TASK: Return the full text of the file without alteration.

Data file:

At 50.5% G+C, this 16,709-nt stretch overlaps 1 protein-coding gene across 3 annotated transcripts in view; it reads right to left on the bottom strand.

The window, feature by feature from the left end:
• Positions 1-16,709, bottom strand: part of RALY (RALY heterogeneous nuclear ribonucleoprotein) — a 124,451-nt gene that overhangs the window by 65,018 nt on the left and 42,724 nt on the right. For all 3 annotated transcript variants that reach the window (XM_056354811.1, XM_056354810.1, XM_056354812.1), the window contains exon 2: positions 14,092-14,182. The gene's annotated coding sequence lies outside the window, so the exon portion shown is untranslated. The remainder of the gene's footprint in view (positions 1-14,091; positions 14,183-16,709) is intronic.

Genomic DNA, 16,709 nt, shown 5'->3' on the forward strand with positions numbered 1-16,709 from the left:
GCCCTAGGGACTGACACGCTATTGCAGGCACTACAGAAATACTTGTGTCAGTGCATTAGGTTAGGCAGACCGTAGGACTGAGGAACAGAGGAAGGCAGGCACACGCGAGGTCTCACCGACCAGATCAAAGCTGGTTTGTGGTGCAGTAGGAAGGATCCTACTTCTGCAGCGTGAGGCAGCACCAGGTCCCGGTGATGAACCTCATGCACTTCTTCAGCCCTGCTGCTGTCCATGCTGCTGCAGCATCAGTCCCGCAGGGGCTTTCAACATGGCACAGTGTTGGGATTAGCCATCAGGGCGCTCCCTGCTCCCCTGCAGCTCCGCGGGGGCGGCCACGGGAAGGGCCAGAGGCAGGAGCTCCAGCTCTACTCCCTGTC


At 50.5% G+C, this 16,709-nt stretch overlaps 1 protein-coding gene across 3 annotated transcripts in view; it reads right to left on the bottom strand.

The window, feature by feature from the left end:
• Positions 1-16,709, bottom strand: part of RALY (RALY heterogeneous nuclear ribonucleoprotein) — a 124,451-nt gene that overhangs the window by 65,018 nt on the left and 42,724 nt on the right. For all 3 annotated transcript variants that reach the window (XM_056354811.1, XM_056354810.1, XM_056354812.1), the window contains exon 2: positions 14,092-14,182. The gene's annotated coding sequence lies outside the window, so the exon portion shown is untranslated. The remainder of the gene's footprint in view (positions 1-14,091; positions 14,183-16,709) is intronic.

Genomic DNA, 16,709 nt, shown 5'->3' on the forward strand with positions numbered 1-16,709 from the left:
GCCCTAGGGACTGACACGCTATTGCAGGCACTACAGAAATACTTGTGTCAGTGCATTAGGTTAGGCAGACCGTAGGACTGAGGAACAGAGGAAGGCAGGCACACGCGAGGTCTCACCGACCAGATCAAAGCTGGTTTGTGGTGCAGTAGGAAGGATCCTACTTCTGCAGCGTGAGGCAGCACCAGGTCCCGGTGATGAACCTCATGCACTTCTTCAGCCCTGCTGCTGTCCATGCTGCTGCAGCATCAGTCCCGCAGGGGCTTTCAACATGGCACAGTGTTGGGATTAGCCATCAGGGCGCTCCCTGCTCCCCTGCAGCTCCGCGGGGGCGGCCACGGGAAGGGCCAGAGGCAGGAGCTCCAGCTCTACTCCCTGTC